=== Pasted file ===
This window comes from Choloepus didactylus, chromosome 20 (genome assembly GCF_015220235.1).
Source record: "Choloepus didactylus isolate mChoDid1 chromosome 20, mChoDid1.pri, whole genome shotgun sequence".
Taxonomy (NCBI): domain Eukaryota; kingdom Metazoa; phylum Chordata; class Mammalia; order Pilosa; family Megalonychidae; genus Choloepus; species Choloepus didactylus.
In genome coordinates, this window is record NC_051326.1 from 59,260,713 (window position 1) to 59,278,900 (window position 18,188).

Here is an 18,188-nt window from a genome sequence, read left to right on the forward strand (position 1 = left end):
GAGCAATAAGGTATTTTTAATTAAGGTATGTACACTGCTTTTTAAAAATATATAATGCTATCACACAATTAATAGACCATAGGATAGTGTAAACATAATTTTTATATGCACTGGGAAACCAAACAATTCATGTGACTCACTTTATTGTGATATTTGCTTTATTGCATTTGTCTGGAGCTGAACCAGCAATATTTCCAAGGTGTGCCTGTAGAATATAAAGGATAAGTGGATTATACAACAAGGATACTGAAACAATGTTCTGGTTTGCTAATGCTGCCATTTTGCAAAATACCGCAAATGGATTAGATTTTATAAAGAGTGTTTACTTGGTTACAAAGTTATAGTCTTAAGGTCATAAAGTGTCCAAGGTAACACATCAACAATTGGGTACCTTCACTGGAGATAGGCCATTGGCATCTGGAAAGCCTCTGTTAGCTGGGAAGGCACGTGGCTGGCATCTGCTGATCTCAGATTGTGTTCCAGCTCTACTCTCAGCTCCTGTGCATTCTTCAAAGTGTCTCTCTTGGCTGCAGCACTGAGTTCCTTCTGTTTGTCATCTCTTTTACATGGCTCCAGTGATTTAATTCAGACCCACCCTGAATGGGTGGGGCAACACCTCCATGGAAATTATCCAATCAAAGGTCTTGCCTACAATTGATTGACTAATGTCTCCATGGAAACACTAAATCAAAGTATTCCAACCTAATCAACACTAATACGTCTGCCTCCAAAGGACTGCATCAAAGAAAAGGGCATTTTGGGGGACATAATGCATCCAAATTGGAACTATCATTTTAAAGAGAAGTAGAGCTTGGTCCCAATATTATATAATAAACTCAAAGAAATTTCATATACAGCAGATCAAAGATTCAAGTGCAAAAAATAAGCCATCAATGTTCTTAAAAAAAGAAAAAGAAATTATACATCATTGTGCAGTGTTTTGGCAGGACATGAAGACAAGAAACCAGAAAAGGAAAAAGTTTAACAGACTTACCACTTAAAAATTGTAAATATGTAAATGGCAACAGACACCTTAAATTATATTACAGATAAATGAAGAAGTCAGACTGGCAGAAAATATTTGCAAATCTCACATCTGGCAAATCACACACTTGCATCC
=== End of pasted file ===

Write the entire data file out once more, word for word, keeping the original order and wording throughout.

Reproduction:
This window comes from Choloepus didactylus, chromosome 20 (genome assembly GCF_015220235.1).
Source record: "Choloepus didactylus isolate mChoDid1 chromosome 20, mChoDid1.pri, whole genome shotgun sequence".
Taxonomy (NCBI): domain Eukaryota; kingdom Metazoa; phylum Chordata; class Mammalia; order Pilosa; family Megalonychidae; genus Choloepus; species Choloepus didactylus.
In genome coordinates, this window is record NC_051326.1 from 59,260,713 (window position 1) to 59,278,900 (window position 18,188).

Here is an 18,188-nt window from a genome sequence, read left to right on the forward strand (position 1 = left end):
GAGCAATAAGGTATTTTTAATTAAGGTATGTACACTGCTTTTTAAAAATATATAATGCTATCACACAATTAATAGACCATAGGATAGTGTAAACATAATTTTTATATGCACTGGGAAACCAAACAATTCATGTGACTCACTTTATTGTGATATTTGCTTTATTGCATTTGTCTGGAGCTGAACCAGCAATATTTCCAAGGTGTGCCTGTAGAATATAAAGGATAAGTGGATTATACAACAAGGATACTGAAACAATGTTCTGGTTTGCTAATGCTGCCATTTTGCAAAATACCGCAAATGGATTAGATTTTATAAAGAGTGTTTACTTGGTTACAAAGTTATAGTCTTAAGGTCATAAAGTGTCCAAGGTAACACATCAACAATTGGGTACCTTCACTGGAGATAGGCCATTGGCATCTGGAAAGCCTCTGTTAGCTGGGAAGGCACGTGGCTGGCATCTGCTGATCTCAGATTGTGTTCCAGCTCTACTCTCAGCTCCTGTGCATTCTTCAAAGTGTCTCTCTTGGCTGCAGCACTGAGTTCCTTCTGTTTGTCATCTCTTTTACATGGCTCCAGTGATTTAATTCAGACCCACCCTGAATGGGTGGGGCAACACCTCCATGGAAATTATCCAATCAAAGGTCTTGCCTACAATTGATTGACTAATGTCTCCATGGAAACACTAAATCAAAGTATTCCAACCTAATCAACACTAATACGTCTGCCTCCAAAGGACTGCATCAAAGAAAAGGGCATTTTGGGGGACATAATGCATCCAAATTGGAACTATCATTTTAAAGAGAAGTAGAGCTTGGTCCCAATATTATATAATAAACTCAAAGAAATTTCATATACAGCAGATCAAAGATTCAAGTGCAAAAAATAAGCCATCAATGTTCTTAAAAAAAGAAAAAGAAATTATACATCATTGTGCAGTGTTTTGGCAGGACATGAAGACAAGAAACCAGAAAAGGAAAAAGTTTAACAGACTTACCACTTAAAAATTGTAAATATGTAAATGGCAACAGACACCTTAAATTATATTACAGATAAATGAAGAAGTCAGACTGGCAGAAAATATTTGCAAATCTCACATCTGGCAAATCACACACTTGCATCC